Those systems, Tropical Depressions 8 and 9, continue to spin off the coast of the Outer Banks and the Gulf of Mexico, respectively.
T.D. 8 is nearly stationary and is only 70 miles south of Cape Hatteras. Some strengthening is expected, and tropical storm warnings have been issued issued for the region as the storm inches closer before heading out to sea on Wednesday.
Tropical storm conditions are expected by Tuesday night with winds of 39 mph or higher. Rainfall amounts could total 1-3” with as much of 5” possible in spots.
Tropical Depression 9 is slowing drifting northwest in the Gulf of Mexico some 340 miles west of the Florida Keys. The storm is bringing a lot of rain across western sections of Cuba.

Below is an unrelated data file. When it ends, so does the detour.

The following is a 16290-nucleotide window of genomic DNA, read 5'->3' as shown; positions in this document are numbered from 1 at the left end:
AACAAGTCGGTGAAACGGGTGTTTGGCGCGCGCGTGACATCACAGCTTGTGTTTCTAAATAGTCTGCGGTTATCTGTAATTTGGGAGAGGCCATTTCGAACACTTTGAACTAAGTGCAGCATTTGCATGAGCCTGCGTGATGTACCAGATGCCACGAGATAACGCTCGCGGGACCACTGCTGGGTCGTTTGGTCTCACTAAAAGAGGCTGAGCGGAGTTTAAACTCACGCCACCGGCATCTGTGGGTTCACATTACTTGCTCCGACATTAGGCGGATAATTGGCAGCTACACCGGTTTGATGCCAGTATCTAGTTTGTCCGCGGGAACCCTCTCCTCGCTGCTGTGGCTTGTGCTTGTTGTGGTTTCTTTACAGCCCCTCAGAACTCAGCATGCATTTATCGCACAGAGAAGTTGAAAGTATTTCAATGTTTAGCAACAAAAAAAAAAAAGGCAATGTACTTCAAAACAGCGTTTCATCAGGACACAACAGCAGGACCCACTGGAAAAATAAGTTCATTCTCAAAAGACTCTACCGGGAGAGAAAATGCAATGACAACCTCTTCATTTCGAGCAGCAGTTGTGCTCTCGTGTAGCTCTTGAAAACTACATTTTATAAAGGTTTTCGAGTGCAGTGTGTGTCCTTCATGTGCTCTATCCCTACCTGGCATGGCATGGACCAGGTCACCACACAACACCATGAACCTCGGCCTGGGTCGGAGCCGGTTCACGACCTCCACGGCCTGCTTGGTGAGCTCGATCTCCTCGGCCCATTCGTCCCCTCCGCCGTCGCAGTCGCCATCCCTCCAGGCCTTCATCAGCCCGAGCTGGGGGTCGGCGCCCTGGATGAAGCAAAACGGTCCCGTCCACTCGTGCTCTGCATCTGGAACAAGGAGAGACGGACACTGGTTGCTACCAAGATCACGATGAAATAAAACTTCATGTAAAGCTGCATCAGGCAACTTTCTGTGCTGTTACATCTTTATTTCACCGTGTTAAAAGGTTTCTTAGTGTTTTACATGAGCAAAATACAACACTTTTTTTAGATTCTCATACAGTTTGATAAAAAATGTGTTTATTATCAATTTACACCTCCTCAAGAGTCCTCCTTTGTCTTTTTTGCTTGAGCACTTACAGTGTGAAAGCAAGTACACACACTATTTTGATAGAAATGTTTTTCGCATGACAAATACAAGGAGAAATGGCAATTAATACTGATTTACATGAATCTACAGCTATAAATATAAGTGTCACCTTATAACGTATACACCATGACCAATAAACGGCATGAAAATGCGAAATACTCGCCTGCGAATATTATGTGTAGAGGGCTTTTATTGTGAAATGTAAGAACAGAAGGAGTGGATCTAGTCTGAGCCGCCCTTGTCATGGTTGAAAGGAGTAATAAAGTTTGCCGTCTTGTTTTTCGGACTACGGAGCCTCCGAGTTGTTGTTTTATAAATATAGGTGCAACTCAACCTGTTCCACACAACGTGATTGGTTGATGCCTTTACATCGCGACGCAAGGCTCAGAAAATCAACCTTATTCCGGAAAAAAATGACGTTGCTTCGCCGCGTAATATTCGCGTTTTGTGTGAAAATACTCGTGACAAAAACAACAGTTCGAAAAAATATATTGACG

As much 5-10” of rain is possible for Florida panhandle through Friday, where parts of the coast are under hurricane watch. The storm is expected to become a tropical storm and make the turn to the northeast over the Gulf Coast of Florida sometime on Thursday or Friday.
Aside from choppy and dangerous seas, the storms are not expected to impact the tri-state area directly, but caution is urged for anybody planning to swim or boat in coastal waters.